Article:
Rugby World Cup 2019: Reece Hodge tackle throws World Rugby ‘crackdown’ back into spotlight

Hodge’s try-saving tackle on Fiji flanker Peceli Yato went unpunished despite being referenced to television match official Rowan Kitt, who said that the collision was within the laws

Jack de Menezes
Sapporo
Saturday 21 September 2019 09:54
comments
Rugby World Cup 2019 in numbers

World Rugby are facing serious questions over their apparent ‘crackdown’ on high and dangerous tackles, with a second high-profile incident in as many games going unpunished.

Reece Hodge’s try-saving tackle on Fiji flanker Peceli Yato went unpunished despite being referenced to television match official Rowan Kitt, who said that the collision was within the laws.

The incident comes soon after a similar incident in the tournament’s opening game on Friday night, as well as clearouts that went unpunished in warm-up matches involving Ireland’s Devin Toner and Wales’s Ken Owens.

Having already been on the end of three rampaging runs from Semi Radradra and Josua Tuisova, Hodge appeared to try and defend himself in the tackle by leading with his shoulder, with no arm visibly wrapping around Yato.

The collision lead to Yato being removed from the game in the 26th minute and going on to fail a Head Injury Assessment, meaning that not only did Yato have to sit out the rest of the match but he will also miss Wednesday’s second match against Uruguay.

Hodge went unpunished for the tackle, and went on to score try nine minutes later that got the Wallabies back to within two points at half-time, before going on to win 39-21.

Speaking after the match, Australia head coach Michael Cheika was happy to back the referee Ben O’Keefe and his officials on the matter.

“I didn’t see it,” said Cheika. “The Fijian captain [Dominiko Waqaniburotu] went up and spoke to the referee and asked him to refer it, which he did. It went to the TMO and he said the tackle was fine. The collision was a massive one and a try-saver.”

Cheika did however accuse Fiji of getting away with infringements at the breakdown, and hit out at the officials for discussing flanker David Pocock from the start of the match in response to being asked for his view on the Hodge tackle.

“The stuff on the ground, I’m not quite sure what’s going on,” Cheika added. “The team of three [officials] were talking about David Pocock before the first minute of the game, and I’m not sure why.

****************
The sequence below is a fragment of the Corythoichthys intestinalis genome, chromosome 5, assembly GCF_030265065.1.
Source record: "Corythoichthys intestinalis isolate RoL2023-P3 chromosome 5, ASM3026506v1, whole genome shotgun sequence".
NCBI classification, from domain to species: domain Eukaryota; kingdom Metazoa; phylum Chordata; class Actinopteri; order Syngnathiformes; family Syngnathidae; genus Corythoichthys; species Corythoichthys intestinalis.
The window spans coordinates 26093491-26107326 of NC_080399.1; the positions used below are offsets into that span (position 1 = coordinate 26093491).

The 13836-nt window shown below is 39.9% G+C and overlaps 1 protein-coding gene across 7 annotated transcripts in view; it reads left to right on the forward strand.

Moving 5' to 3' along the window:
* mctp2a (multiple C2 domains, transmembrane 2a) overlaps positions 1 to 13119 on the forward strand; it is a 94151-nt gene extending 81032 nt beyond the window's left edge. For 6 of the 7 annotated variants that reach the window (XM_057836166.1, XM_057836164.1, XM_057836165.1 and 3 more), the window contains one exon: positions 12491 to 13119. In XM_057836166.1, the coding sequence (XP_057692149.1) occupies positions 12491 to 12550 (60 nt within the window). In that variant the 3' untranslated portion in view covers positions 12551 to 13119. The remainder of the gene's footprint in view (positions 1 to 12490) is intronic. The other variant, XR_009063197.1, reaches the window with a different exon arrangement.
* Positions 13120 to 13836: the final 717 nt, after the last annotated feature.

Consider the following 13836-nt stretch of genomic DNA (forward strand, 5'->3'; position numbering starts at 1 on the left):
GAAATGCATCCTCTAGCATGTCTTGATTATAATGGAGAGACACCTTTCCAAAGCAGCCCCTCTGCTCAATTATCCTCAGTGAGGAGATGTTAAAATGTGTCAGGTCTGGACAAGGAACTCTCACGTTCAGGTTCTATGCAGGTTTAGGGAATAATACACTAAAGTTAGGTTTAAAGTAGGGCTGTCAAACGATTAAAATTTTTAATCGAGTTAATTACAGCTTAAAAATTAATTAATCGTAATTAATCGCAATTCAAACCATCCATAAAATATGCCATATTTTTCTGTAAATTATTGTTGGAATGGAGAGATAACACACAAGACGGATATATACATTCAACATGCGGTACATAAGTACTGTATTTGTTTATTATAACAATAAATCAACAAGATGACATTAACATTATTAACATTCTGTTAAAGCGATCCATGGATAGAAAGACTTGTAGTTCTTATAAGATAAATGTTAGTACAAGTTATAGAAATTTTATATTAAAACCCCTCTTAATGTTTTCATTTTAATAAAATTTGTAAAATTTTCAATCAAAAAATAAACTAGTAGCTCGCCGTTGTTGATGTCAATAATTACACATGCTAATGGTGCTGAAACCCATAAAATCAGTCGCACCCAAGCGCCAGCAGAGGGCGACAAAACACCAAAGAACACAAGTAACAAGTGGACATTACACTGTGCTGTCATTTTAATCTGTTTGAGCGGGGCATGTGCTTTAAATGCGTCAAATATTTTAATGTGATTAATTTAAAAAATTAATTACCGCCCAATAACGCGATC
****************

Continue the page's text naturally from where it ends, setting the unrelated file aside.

“I heard his name mentioned between them on commentary at least half a dozen times in their own chat when he hadn’t even been involved in the ruck, and I’m not sure what the focus on him is because he’s only played one game since he’s been out all year, I’m not sure what he’s done. But there was a clear focus on him because his name was being called out all the time and I was a little bit surprised by that.”

Sports scientist Ross Tucker, who helped World Rugby come up with the new framework launched this year in order to detail sanctions for high and dangerous tackles, said on Twitter that by the new check-list applied by World Rugby Hodge’s tackle was a straight red card.

Reece Hodge was lucky to escape a yellow or red card

The incident follows a similar issue in Japan’s victory over Russia in Friday night’s curtain-raiser, when Japan lock James Moore escaped action for a no-arm tackle on Russia’s Vasily Dorofeev that was referenced on social media by former Namibia captain Jacques Burger as “looks like the officials missed a potential red card”.

Fiji head coach John McKee refused to blame the officials for the defeat, but did rue the loss of both Yato and No 8 Viliame Mata by half-time. “Some injuries didn’t help us – especially losing Peceli Yato early on in the game. Losing him to concussion was a big loss for us. He didn’t pass his HIA. I haven’t seen footage of the incident yet, but maybe some people will look at it. We haven’t spoken to the TMO yet.

“The referee has a tough job out there. There’s a lot going on. We maybe didn’t get the rub of the green out there today, but we have no complaints about the referee.”

Join our new commenting forum

Join thought-provoking conversations, follow other Independent readers and see their replies

View comments